The millions of small businesses that my organization serves are diverse by definition. This is why I work to foster a culture of inclusiveness within my organization; and because I have a passion for helping these small businesses grow. At AT&T, we wholeheartedly believe that we must embrace and reflect the markets where we live, work and play. It isn't just business. It's personal. If they succeed, we succeed.

Next page: 'Work-life balance' is bogus

WiC: Your support of women and girls in tech alike is inspiring. Why is this a personal priority of yours, and how do you make time for it within your busy professional life?

AC: First off, I think the notion of "work-life balance" is bogus. Life isn't meant to be lived in balance. Life is an optimization equation. At any given time, each person is looking to optimize on a set of priorities to which is most important to them. But, you must first really be clear on what success looks like for you and what your true priorities are.

As the mother of two daughters, and a woman in technology myself, one of my top priorities has always been encouraging girls and women to pursue careers in science, technology, engineering and math [STEM]. It perplexes me when I hear about the ever-decreasing number of girls pursuing STEM careers. Given the industry I'm in, it's abundantly clear to me that STEM fields play a key role in the world today. There are opportunities galore for those who can chart a path -- with help and support -- to get there. And, importantly, we need more women in STEM roles if we, as a society, are to be successful.

To register for Women in Comms' upcoming luncheon and panel in London on Wednesday, November 1, sign up free right here. We look forward to seeing you all there!

WiC: Why do you think more women should pursue senior-level positions with P&L responsibility, and how do you encourage this amongst the women you mentor?

AC: I've spent nearly three decades at AT&T, with more than half of that time in sales and with P&L ownership. I'm now responsible for the P&L for AT&T's small and medium-sized business markets, covering more than $15 billion in revenues spanning millions of customers. In my opinion, P&L roles are a critical experience for the development of any general manager who aspires for greater leadership and business impact. These roles, by definition, are both broad and deep. They offer real hands-on experience in connecting the dots for how business works. These roles also represent an important intersection between the operational and financial aspects of a business.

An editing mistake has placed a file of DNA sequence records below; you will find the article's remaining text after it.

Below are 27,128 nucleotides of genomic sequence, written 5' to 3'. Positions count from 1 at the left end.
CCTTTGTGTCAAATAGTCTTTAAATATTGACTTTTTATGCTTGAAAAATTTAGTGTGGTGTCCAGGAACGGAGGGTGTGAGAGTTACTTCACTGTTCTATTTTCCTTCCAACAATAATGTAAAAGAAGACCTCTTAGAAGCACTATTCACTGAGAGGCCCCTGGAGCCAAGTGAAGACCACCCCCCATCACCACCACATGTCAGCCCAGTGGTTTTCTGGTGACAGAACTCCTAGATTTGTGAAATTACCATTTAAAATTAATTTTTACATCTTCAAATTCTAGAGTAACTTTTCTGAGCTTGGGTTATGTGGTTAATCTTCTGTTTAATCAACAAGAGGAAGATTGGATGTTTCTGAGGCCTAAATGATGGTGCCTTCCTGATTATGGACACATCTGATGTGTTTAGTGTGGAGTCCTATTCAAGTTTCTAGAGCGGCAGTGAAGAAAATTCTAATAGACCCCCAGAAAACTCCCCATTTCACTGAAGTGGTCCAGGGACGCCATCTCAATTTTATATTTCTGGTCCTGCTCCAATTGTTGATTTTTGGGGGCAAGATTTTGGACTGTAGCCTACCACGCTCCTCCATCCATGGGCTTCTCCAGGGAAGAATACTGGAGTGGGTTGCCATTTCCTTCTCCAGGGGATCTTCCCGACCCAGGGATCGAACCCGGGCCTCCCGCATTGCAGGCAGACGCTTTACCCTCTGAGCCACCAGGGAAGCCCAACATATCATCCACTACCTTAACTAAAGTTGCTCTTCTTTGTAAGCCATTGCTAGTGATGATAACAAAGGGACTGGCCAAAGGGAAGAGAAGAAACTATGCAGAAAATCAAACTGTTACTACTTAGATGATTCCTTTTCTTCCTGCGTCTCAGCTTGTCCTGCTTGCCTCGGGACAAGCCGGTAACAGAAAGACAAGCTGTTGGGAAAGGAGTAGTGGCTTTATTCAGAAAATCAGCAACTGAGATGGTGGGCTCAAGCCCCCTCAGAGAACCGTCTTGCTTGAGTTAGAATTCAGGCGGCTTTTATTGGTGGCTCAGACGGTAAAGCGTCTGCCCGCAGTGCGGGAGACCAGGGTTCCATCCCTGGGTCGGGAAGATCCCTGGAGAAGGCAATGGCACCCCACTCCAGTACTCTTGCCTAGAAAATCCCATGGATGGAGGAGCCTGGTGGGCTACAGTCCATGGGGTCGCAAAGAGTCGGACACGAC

There's still much work to be done to break the "glass ceiling" for women in leadership positions, and in particular large P&L and client-facing roles. These roles typically serve as necessary stepping stones to the C-suite across multiple industries. Additionally, there are studies showing companies that have more women in the C-suite are often more profitable. There's no doubt in my mind that men and women alike should embrace diversity and inclusion and champion the advancement of women in leadership roles and STEM fields.

— Kelsey Kusterer Ziser, Senior Editor, Light Reading

About the Author(s)

Kelsey Ziser

Senior Editor, Light Reading

Kelsey is a senior editor at Light Reading, co-host of the Light Reading podcast, and host of the "What's the story?" podcast.

Her interest in the telecom world started with a PR position at Connect2 Communications, which led to a communications role at the FREEDM Systems Center, a smart grid research lab at N.C. State University. There, she orchestrated their webinar program across college campuses and covered research projects such as the center's smart solid-state transformer.

Kelsey enjoys reading four (or 12) books at once, watching movies about space travel, crafting and (hoarding) houseplants.

Kelsey is based in Raleigh, N.C.